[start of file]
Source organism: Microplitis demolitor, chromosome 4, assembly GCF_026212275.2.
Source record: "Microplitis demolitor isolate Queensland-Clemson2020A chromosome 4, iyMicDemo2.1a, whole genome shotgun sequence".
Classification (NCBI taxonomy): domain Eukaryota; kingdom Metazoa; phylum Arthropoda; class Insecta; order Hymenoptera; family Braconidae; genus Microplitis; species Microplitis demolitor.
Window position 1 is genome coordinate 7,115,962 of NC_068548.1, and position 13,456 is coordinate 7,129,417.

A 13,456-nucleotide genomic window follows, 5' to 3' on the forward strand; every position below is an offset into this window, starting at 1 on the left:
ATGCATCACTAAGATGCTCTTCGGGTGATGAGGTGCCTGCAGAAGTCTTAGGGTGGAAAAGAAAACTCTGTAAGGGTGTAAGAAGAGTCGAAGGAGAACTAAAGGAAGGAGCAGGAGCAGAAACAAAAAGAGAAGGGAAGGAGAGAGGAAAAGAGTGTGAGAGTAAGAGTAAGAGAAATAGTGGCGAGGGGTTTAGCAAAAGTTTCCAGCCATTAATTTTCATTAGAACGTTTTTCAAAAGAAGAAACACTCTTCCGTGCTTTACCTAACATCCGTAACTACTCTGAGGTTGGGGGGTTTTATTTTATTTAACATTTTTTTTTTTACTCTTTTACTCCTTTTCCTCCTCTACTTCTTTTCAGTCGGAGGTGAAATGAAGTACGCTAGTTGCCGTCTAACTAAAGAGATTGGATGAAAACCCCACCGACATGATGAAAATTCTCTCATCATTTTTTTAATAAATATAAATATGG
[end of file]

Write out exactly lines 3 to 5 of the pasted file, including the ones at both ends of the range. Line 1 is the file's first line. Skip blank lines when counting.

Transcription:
Classification (NCBI taxonomy): domain Eukaryota; kingdom Metazoa; phylum Arthropoda; class Insecta; order Hymenoptera; family Braconidae; genus Microplitis; species Microplitis demolitor.
Window position 1 is genome coordinate 7,115,962 of NC_068548.1, and position 13,456 is coordinate 7,129,417.

A 13,456-nucleotide genomic window follows, 5' to 3' on the forward strand; every position below is an offset into this window, starting at 1 on the left: